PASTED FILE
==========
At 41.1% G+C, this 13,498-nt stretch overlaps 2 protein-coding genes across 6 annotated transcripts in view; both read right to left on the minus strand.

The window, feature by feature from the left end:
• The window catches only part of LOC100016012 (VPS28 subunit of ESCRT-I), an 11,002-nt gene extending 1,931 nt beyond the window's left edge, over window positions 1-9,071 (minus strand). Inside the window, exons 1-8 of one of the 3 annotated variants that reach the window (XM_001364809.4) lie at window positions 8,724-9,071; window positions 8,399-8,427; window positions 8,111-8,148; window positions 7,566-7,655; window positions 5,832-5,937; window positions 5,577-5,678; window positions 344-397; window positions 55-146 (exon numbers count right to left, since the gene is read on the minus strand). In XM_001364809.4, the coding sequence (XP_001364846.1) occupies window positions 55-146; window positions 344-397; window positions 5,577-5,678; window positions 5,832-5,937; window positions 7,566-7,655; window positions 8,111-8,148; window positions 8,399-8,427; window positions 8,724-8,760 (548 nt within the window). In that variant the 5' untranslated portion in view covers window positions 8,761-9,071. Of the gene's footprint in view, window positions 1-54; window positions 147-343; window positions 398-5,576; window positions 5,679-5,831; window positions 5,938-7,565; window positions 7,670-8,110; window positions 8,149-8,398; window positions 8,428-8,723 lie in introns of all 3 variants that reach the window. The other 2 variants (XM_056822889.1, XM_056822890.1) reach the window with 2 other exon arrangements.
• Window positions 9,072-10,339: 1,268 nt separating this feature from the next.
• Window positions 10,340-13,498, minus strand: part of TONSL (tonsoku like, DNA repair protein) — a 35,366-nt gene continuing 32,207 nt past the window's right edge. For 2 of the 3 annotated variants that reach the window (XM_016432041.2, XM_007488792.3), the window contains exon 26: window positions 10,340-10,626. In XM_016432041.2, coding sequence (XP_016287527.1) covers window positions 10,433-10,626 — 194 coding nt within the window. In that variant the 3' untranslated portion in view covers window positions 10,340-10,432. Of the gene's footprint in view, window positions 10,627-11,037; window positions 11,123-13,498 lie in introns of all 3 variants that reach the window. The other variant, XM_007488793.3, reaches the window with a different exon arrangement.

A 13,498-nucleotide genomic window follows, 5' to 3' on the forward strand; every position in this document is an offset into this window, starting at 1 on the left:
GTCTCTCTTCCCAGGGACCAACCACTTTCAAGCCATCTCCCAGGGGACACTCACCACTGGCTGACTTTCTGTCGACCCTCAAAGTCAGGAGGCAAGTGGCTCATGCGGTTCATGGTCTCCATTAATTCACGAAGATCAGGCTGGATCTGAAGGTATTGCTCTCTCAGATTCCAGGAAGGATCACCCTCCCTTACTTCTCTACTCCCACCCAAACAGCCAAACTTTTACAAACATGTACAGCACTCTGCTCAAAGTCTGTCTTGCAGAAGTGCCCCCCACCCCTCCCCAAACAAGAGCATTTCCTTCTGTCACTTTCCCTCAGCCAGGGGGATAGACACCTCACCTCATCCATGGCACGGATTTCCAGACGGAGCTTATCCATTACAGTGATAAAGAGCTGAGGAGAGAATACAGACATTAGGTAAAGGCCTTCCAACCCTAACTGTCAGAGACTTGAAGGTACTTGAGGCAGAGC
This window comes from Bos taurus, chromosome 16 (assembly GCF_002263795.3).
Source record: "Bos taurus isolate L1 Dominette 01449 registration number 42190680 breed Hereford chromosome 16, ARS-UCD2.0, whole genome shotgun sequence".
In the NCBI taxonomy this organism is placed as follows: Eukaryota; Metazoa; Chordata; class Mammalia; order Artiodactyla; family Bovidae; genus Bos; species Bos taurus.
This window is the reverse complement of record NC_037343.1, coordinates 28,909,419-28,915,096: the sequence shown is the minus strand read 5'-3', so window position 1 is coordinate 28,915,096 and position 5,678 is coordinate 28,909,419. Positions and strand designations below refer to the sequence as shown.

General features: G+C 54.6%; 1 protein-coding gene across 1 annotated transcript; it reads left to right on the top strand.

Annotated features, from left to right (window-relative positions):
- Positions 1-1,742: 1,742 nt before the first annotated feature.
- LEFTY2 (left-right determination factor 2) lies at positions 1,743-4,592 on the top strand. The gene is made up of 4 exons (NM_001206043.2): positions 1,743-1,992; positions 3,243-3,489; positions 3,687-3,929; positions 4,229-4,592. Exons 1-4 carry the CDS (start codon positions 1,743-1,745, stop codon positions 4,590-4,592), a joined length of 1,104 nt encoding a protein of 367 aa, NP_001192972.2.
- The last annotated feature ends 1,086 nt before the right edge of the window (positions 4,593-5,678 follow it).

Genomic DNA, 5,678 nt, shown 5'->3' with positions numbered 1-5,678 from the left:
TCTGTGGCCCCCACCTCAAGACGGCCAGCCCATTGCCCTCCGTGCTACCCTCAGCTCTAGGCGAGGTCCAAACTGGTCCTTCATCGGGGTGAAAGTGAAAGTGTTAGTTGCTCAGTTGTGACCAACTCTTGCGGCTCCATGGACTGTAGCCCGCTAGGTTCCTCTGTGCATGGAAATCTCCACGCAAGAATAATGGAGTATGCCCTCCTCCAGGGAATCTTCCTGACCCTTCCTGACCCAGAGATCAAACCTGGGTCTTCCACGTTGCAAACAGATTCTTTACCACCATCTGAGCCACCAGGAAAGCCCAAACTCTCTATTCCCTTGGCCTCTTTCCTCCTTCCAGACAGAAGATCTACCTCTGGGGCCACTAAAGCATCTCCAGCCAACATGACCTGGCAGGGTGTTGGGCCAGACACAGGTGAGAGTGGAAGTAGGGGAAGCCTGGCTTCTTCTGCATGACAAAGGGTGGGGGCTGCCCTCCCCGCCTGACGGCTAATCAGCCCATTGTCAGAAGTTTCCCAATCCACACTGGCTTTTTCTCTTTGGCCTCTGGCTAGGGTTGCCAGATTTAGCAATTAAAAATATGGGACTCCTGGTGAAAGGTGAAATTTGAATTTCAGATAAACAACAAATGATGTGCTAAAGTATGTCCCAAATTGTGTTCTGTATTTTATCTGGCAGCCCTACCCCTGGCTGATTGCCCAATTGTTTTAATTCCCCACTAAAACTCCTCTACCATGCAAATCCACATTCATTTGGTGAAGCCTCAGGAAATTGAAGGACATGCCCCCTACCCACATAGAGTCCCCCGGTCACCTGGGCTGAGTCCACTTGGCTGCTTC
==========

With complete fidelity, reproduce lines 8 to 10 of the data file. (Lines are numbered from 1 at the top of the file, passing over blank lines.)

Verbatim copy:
This window comes from Bos taurus, chromosome 16 (assembly GCF_002263795.3).
Source record: "Bos taurus isolate L1 Dominette 01449 registration number 42190680 breed Hereford chromosome 16, ARS-UCD2.0, whole genome shotgun sequence".
In the NCBI taxonomy this organism is placed as follows: Eukaryota; Metazoa; Chordata; class Mammalia; order Artiodactyla; family Bovidae; genus Bos; species Bos taurus.